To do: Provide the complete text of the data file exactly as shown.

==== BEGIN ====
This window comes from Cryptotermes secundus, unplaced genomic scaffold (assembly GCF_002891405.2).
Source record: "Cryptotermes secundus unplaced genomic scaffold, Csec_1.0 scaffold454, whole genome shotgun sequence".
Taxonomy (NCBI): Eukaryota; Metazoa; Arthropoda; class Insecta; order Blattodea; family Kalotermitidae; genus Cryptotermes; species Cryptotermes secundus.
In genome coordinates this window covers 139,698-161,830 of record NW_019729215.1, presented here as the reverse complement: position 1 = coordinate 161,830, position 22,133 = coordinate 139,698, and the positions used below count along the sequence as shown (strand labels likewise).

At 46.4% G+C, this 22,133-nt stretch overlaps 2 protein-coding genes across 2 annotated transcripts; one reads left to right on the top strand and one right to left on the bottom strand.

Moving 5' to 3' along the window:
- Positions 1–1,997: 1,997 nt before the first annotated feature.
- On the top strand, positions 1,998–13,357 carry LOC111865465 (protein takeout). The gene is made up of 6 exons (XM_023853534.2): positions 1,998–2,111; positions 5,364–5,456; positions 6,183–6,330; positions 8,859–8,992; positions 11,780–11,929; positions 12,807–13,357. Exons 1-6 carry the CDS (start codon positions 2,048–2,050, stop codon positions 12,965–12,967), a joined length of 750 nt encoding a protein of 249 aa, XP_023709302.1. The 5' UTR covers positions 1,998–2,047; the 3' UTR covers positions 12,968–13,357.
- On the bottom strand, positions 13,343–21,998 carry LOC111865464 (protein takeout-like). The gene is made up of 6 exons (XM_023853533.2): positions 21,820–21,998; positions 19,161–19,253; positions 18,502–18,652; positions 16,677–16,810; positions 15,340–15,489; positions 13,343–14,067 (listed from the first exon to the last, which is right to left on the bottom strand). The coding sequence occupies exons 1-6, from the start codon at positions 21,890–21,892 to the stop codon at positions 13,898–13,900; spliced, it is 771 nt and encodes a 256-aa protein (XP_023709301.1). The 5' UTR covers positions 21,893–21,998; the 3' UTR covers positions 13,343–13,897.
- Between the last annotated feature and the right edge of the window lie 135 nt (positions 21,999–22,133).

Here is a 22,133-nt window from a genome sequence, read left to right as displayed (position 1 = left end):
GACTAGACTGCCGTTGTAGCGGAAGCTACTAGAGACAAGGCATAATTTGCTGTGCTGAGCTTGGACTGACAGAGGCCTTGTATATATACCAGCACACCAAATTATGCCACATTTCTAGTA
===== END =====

This window comes from Cryptotermes secundus, unplaced genomic scaffold (assembly GCF_002891405.2).
Source record: "Cryptotermes secundus unplaced genomic scaffold, Csec_1.0 scaffold454, whole genome shotgun sequence".
Taxonomy (NCBI): Eukaryota; Metazoa; Arthropoda; class Insecta; order Blattodea; family Kalotermitidae; genus Cryptotermes; species Cryptotermes secundus.
In genome coordinates this window covers 139,698-161,830 of record NW_019729215.1, presented here as the reverse complement: position 1 = coordinate 161,830, position 22,133 = coordinate 139,698, and the positions used below count along the sequence as shown (strand labels likewise).

At 46.4% G+C, this 22,133-nt stretch overlaps 2 protein-coding genes across 2 annotated transcripts; one reads left to right on the top strand and one right to left on the bottom strand.

Moving 5' to 3' along the window:
- Positions 1–1,997: 1,997 nt before the first annotated feature.
- On the top strand, positions 1,998–13,357 carry LOC111865465 (protein takeout). The gene is made up of 6 exons (XM_023853534.2): positions 1,998–2,111; positions 5,364–5,456; positions 6,183–6,330; positions 8,859–8,992; positions 11,780–11,929; positions 12,807–13,357. Exons 1-6 carry the CDS (start codon positions 2,048–2,050, stop codon positions 12,965–12,967), a joined length of 750 nt encoding a protein of 249 aa, XP_023709302.1. The 5' UTR covers positions 1,998–2,047; the 3' UTR covers positions 12,968–13,357.
- On the bottom strand, positions 13,343–21,998 carry LOC111865464 (protein takeout-like). The gene is made up of 6 exons (XM_023853533.2): positions 21,820–21,998; positions 19,161–19,253; positions 18,502–18,652; positions 16,677–16,810; positions 15,340–15,489; positions 13,343–14,067 (listed from the first exon to the last, which is right to left on the bottom strand). The coding sequence occupies exons 1-6, from the start codon at positions 21,890–21,892 to the stop codon at positions 13,898–13,900; spliced, it is 771 nt and encodes a 256-aa protein (XP_023709301.1). The 5' UTR covers positions 21,893–21,998; the 3' UTR covers positions 13,343–13,897.
- Between the last annotated feature and the right edge of the window lie 135 nt (positions 21,999–22,133).

Here is a 22,133-nt window from a genome sequence, read left to right as displayed (position 1 = left end):
GACTAGACTGCCGTTGTAGCGGAAGCTACTAGAGACAAGGCATAATTTGCTGTGCTGAGCTTGGACTGACAGAGGCCTTGTATATATACCAGCACACCAAATTATGCCACATTTCTAGTA